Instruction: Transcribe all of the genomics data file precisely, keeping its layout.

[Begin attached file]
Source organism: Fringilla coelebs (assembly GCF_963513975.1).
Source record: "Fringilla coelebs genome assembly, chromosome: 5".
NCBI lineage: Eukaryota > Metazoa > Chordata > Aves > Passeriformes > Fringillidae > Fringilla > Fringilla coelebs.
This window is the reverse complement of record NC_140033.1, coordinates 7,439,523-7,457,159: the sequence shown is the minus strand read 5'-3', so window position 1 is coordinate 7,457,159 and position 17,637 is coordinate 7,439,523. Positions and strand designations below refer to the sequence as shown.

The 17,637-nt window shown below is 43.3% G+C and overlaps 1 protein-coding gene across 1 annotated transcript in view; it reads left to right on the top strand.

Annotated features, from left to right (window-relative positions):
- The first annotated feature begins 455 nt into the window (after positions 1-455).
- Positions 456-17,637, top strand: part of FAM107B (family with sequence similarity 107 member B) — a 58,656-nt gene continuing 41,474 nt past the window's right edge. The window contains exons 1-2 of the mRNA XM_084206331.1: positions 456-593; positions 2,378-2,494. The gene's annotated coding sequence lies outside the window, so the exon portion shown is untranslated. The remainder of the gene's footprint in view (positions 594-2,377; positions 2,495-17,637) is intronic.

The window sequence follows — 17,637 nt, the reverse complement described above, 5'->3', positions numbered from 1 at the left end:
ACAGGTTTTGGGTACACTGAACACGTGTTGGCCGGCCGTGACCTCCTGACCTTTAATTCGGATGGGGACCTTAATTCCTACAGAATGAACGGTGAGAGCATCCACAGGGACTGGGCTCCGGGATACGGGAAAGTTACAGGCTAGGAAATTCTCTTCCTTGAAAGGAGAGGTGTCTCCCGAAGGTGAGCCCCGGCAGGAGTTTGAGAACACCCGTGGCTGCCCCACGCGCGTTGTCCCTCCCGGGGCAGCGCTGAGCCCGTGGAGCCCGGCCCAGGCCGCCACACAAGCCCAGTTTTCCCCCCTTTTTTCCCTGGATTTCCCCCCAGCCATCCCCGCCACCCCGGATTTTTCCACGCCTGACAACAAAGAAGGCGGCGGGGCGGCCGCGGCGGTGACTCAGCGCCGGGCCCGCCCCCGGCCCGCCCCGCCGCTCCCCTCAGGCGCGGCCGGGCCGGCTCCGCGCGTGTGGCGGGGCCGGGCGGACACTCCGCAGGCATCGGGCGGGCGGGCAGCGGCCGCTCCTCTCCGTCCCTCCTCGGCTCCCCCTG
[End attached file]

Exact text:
Source organism: Fringilla coelebs (assembly GCF_963513975.1).
Source record: "Fringilla coelebs genome assembly, chromosome: 5".
NCBI lineage: Eukaryota > Metazoa > Chordata > Aves > Passeriformes > Fringillidae > Fringilla > Fringilla coelebs.
This window is the reverse complement of record NC_140033.1, coordinates 7,439,523-7,457,159: the sequence shown is the minus strand read 5'-3', so window position 1 is coordinate 7,457,159 and position 17,637 is coordinate 7,439,523. Positions and strand designations below refer to the sequence as shown.

The 17,637-nt window shown below is 43.3% G+C and overlaps 1 protein-coding gene across 1 annotated transcript in view; it reads left to right on the top strand.

Annotated features, from left to right (window-relative positions):
- The first annotated feature begins 455 nt into the window (after positions 1-455).
- Positions 456-17,637, top strand: part of FAM107B (family with sequence similarity 107 member B) — a 58,656-nt gene continuing 41,474 nt past the window's right edge. The window contains exons 1-2 of the mRNA XM_084206331.1: positions 456-593; positions 2,378-2,494. The gene's annotated coding sequence lies outside the window, so the exon portion shown is untranslated. The remainder of the gene's footprint in view (positions 594-2,377; positions 2,495-17,637) is intronic.

The window sequence follows — 17,637 nt, the reverse complement described above, 5'->3', positions numbered from 1 at the left end:
ACAGGTTTTGGGTACACTGAACACGTGTTGGCCGGCCGTGACCTCCTGACCTTTAATTCGGATGGGGACCTTAATTCCTACAGAATGAACGGTGAGAGCATCCACAGGGACTGGGCTCCGGGATACGGGAAAGTTACAGGCTAGGAAATTCTCTTCCTTGAAAGGAGAGGTGTCTCCCGAAGGTGAGCCCCGGCAGGAGTTTGAGAACACCCGTGGCTGCCCCACGCGCGTTGTCCCTCCCGGGGCAGCGCTGAGCCCGTGGAGCCCGGCCCAGGCCGCCACACAAGCCCAGTTTTCCCCCCTTTTTTCCCTGGATTTCCCCCCAGCCATCCCCGCCACCCCGGATTTTTCCACGCCTGACAACAAAGAAGGCGGCGGGGCGGCCGCGGCGGTGACTCAGCGCCGGGCCCGCCCCCGGCCCGCCCCGCCGCTCCCCTCAGGCGCGGCCGGGCCGGCTCCGCGCGTGTGGCGGGGCCGGGCGGACACTCCGCAGGCATCGGGCGGGCGGGCAGCGGCCGCTCCTCTCCGTCCCTCCTCGGCTCCCCCTG